The outcome of our assault on the Spey trout will be revealed next month.   

 Last Hope

Flies dressed by Stephen Cheetham.  0113 2507244.

Narrative by Roger Beck                        01439 788483.

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June 2010

March Brown Nymph 

Thigh-deep in snow melt, I prodded around with my sampling net amongst the stones on the bed of the mighty river Spey; I doubted my own sanity.  Charlie had measured the temperature of the water at forty two degrees Fahrenheit, five and a half degrees in new money.  Sleet rattled on my jacket, speeded on its way by a cruel north wind. For the third time, I emptied the contents of the net. Circulation had long since abandoned my hands as I swirled the water in the dish, better to see the creatures that I had captured. My spirits rose; the river was a veritable trout’s pantry. There were caddis larvae, Baetid nymphs, stone fly nymphs the size of Labrador puppies and more March brown nymphs than you could shake a sick at.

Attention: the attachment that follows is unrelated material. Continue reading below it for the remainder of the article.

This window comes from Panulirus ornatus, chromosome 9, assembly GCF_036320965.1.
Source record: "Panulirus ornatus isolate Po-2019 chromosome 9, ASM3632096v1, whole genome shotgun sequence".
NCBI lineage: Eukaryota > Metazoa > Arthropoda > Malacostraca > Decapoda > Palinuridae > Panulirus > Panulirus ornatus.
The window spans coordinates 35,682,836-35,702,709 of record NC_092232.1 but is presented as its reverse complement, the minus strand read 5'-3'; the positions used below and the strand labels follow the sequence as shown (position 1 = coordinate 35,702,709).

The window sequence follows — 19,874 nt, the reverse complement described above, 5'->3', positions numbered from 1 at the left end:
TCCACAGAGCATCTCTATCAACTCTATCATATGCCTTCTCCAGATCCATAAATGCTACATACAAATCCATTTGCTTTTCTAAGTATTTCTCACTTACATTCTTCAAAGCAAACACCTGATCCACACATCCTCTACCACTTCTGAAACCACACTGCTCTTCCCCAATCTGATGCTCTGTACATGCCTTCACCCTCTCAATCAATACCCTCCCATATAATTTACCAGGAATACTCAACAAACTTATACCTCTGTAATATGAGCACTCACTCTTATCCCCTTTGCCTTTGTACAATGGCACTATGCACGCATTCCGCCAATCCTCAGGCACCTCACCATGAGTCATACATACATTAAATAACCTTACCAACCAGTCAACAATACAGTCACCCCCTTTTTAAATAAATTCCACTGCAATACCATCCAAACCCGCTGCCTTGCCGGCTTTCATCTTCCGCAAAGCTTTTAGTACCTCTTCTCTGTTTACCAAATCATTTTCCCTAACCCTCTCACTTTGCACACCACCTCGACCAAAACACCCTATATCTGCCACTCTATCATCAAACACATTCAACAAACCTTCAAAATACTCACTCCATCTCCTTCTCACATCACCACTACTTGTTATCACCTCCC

My companions were all out, inexplicably, fishing for salmon.  When they returned to the hut for lunch, empty handed, naturally, my tray of invertebrates lay on the table by the door. They were enthralled by what they saw; staggered at the size of the stone fly nymphs and blown away by the sheer number of caddis and March brown nymphs. As they huddled round the gas fire, urging blood to return to exsanguinated extremities, I collected my trout rod and strode purposefully down the river, head bowed against a flurry of snow. On the edge of the river, fly box in hand, my eyes searched the scurrying currents for clues as to what concoction of fur and feather might first grace my leader. Simon our ghillie silently appeared beside me. Hunkered into his Harris Tweed, he said nothing, but simply pointed at the spectacle before us. Suddenly, the air was full of adult March brown flies. Every square foot of water bore four or five tawny mini sail boats for as far as we could see in all directions. Furthermore, we were not alone. Swirls and slashes just below the surface were enough to tell me that the resident brown trout were intercepting the nymphs as they hatched into adults. It was all over within five minutes, not a fly remained to be seen but the fish were busily mopping up the still-born and drowned adults, just as I had hoped and expected. Abandoning all thoughts of fishing I legged it back to the hut and harried five newly thawed salmon specialists outside. They agreed that the sight of the feeding trout warmed the blood of any angler.